The Supreme Court has since used similar language without expressly approving the change in emphasis. United Housing Foundation, Inc. v. Forman, 421 U.S. 837, 852, 95 S.Ct. 2051, 2060, 44 L.Ed.2d 621 (1975) ("The touchstone is the presence of an investment in a common venture premised on a reasonable expectation of profits to be derived from the entrepreneurial or managerial efforts of others."); International Brotherhood of Teamsters, Chauffeurs, Warehousemen & Helpers of America v. Daniel, 439 U.S. 551, 561, 99 S.Ct. 790, 797, 58 L.Ed.2d 808 (1979) (quoting Forman )


The other federal circuit courts are also virtually unanimous in rejecting application of the securities laws to conventional franchising arrangements in which profits are primarily dependent on the efforts of the franchisee. See, e.g., Villeneuve v. Advanced Business Concepts Corp., 730 F.2d 1403, 1404 (11th Cir.1984) (en banc) (distributorship for sale of self-watering planters not a security); Bitter v. Hoby's International, Inc., 498 F.2d 183, 185 (9th Cir.1974) (restaurant franchise not a security); Lino v. City Investing Co., 487 F.2d 689, 693 (3d Cir.1973) ("Franchise Sales Center Licensing Agreements" not securities); Nash & Associates, Inc. v. Lum's of Ohio, Inc., 484 F.2d 392, 395 (6th Cir.1973) (restaurant franchise not a security)


The risk capital test was accepted in State v. Consumer Business System, Inc., 5 Or.App. 19, 27, 482 P.2d 549, 553-54 (1971), and State v. Hawaii Market Center, Inc., 52 Hawaii 642, 648, 485 P.2d 105, 109 (1971), but rejected in Bitter v. Hoby's International, Inc., 498 F.2d 183, 185 (9th Cir.1974). We found it inapplicable on the facts in Mr. Steak, Inc. v. River City Steak, Inc., 460 F.2d at 670-71. See also Nash & Associates, Inc. v. Lum's of Ohio, Inc., 484 F.2d 392, 395 (6th Cir.1973)


In State v. Consumer Business System, Inc., 5 Or.App. 19, 482 P.2d 549 (1971), an Oregon court, applying the risk capital test, held that a franchise agreement was a security under Oregon law despite the active participation of the franchisee. The court analyzed the franchise arrangement as involving two separate investments: an investment of money in the franchisor's business, and an investment of time and effort in the franchisee's business. Since the franchisee did not participate in conducting the franchisor's business, the first investment constituted a security. Id. at 30, 482 P.2d at 555. This argument, however, ignores the fact that the two investments are not expected to yield separate profits. The franchisee can only hope to receive a return on his investment in the franchisor's business by succeeding in his own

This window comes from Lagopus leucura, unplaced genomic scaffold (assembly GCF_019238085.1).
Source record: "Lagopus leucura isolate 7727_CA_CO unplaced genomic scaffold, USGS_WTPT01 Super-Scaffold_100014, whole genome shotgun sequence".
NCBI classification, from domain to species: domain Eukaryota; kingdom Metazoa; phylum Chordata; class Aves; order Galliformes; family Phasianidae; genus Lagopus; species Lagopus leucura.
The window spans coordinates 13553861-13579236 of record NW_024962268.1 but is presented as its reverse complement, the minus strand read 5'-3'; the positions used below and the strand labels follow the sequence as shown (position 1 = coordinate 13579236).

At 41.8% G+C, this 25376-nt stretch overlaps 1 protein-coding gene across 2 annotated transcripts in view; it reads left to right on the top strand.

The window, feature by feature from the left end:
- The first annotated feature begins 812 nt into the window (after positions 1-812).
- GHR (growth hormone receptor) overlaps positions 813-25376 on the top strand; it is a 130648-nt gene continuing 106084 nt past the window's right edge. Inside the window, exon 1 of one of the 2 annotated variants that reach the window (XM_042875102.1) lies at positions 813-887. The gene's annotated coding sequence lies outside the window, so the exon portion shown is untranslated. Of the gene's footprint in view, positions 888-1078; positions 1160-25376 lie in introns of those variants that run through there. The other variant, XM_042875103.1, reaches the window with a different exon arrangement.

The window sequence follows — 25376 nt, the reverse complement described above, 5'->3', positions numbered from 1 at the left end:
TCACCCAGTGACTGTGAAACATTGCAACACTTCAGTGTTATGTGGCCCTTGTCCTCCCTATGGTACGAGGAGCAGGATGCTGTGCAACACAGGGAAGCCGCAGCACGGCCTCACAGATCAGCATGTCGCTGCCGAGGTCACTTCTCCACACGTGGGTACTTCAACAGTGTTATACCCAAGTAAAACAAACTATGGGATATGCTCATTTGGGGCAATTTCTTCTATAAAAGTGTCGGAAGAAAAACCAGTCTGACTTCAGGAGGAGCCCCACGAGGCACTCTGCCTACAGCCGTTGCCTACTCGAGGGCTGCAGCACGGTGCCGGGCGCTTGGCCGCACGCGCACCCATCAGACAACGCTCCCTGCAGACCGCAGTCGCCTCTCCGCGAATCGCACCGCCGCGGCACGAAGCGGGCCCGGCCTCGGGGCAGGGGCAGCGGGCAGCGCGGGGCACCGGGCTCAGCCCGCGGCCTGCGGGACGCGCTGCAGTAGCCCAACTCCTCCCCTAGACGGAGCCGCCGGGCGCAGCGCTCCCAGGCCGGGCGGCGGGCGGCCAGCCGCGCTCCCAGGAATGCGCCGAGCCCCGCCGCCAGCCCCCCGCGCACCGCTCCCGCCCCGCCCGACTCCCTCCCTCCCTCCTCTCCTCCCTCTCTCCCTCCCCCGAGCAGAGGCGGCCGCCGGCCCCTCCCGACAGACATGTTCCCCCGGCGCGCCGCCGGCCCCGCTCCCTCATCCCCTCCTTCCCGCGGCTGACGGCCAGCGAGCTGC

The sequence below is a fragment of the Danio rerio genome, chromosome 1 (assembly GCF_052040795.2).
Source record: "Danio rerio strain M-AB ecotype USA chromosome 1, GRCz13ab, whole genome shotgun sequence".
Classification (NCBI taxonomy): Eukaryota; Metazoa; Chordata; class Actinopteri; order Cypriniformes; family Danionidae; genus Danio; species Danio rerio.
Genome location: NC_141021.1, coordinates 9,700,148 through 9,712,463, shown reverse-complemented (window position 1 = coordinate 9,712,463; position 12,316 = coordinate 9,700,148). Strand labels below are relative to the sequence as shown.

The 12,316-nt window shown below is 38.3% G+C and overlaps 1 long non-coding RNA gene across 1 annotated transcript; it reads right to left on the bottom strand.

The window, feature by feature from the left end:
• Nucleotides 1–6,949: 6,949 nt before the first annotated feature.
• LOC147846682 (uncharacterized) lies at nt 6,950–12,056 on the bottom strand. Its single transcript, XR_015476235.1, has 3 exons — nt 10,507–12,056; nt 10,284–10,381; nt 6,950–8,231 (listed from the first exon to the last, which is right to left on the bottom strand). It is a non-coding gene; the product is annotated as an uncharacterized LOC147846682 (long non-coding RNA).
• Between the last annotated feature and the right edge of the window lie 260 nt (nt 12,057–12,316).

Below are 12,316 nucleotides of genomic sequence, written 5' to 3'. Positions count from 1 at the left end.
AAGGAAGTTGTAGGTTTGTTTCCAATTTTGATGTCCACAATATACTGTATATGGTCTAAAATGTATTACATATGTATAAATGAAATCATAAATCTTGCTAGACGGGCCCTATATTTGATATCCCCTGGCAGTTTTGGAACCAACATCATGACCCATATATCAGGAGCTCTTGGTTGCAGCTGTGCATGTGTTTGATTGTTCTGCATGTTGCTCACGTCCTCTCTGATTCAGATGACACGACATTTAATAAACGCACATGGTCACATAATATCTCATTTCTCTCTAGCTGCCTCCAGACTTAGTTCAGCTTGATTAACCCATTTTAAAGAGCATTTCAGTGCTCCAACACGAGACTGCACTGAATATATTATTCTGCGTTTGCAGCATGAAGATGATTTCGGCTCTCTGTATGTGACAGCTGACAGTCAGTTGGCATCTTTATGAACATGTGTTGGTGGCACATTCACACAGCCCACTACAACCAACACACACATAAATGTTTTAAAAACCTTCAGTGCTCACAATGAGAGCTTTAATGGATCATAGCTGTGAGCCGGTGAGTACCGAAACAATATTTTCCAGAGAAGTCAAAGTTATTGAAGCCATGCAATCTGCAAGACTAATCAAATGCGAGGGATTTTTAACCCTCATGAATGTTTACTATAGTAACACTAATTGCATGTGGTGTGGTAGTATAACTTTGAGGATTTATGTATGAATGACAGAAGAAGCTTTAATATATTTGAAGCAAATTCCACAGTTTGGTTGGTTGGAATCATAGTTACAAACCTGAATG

In discussing the expectation of profits element in Forman, the Court considered, but did not adopt, the risk capital test. 421 U.S. at 857 n. 24, 95 S.Ct. at 2063 n. 24. In Daniel, the Court held that a noncontributory, compulsory pension plan was not a security, in part because any "profit" derived from participation in the plan would depend primarily on the employee's efforts to meet the plan's vesting requirements, rather than the trustee's successful management of the fund's assets. 439 U.S. at 561-62, 99 S.Ct. at 797


Paragraph 7.4 of the franchise agreement provides:

"The formation, interpretation, and performance of this Agreement will be governed by the laws of the State of New-York, excluding choice of law principles, and exclusive jurisdiction for the resolution of any dispute concerning the formation, interpretation and performance of this Agreement is hereby vested in the American Arbitration Association located in New-York City."

R. I, 26 (emphasis added).


Defendants have made no claim for arbitration of the federal law issue; they concede that the plaintiffs were entitled to have their federal securities claims adjudicated in the district court. Appellees' Brief, Exhibit A at 16. Thus we have no need to consider the enforceability of a predispute agreement to arbitrate claims under Sec. 10(b) of the Securities Exchange Act of 1934, 15 U.S.C. Sec. 78j(b), an issue raised but left undecided by the Supreme Court in Dean Witter Reynolds, Inc. v. Byrd, 470 U.S. 213, 215-16 n. 1, 105 S.Ct. 1238, 1239-40 n. 1, 84 L.Ed.2d 158 (1985). In Merrill Lynch, Pierce, Fenner & Smith, Inc. v. Moore, 590 F.2d 823, 827-28 (10th Cir.1978), we held that agreements to arbitrate such claims were unenforceable